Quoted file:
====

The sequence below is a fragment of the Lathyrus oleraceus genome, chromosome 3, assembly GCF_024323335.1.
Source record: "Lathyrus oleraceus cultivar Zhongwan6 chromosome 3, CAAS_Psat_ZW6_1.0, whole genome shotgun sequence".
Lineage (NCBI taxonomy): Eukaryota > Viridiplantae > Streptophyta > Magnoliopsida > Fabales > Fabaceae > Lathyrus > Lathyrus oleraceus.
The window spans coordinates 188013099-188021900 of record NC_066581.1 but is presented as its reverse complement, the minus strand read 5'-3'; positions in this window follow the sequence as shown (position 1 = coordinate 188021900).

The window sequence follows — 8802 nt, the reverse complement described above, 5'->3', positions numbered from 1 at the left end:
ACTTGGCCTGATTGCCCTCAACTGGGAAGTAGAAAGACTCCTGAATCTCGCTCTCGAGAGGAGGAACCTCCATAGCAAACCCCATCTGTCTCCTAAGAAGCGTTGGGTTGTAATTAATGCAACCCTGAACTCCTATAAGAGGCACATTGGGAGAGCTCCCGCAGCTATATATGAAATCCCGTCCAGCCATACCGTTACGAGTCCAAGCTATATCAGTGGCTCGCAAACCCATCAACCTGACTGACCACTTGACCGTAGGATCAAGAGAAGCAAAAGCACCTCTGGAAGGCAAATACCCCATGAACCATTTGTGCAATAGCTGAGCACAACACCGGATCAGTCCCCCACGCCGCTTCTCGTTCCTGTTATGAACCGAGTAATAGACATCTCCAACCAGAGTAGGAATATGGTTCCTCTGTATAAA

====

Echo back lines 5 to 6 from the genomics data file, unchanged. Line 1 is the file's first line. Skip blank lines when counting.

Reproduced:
The window sequence follows — 8802 nt, the reverse complement described above, 5'->3', positions numbered from 1 at the left end:
ACTTGGCCTGATTGCCCTCAACTGGGAAGTAGAAAGACTCCTGAATCTCGCTCTCGAGAGGAGGAACCTCCATAGCAAACCCCATCTGTCTCCTAAGAAGCGTTGGGTTGTAATTAATGCAACCCTGAACTCCTATAAGAGGCACATTGGGAGAGCTCCCGCAGCTATATATGAAATCCCGTCCAGCCATACCGTTACGAGTCCAAGCTATATCAGTGGCTCGCAAACCCATCAACCTGACTGACCACTTGACCGTAGGATCAAGAGAAGCAAAAGCACCTCTGGAAGGCAAATACCCCATGAACCATTTGTGCAATAGCTGAGCACAACACCGGATCAGTCCCCCACGCCGCTTCTCGTTCCTGTTATGAACCGAGTAATAGACATCTCCAACCAGAGTAGGAATATGGTTCCTCTGTATAAA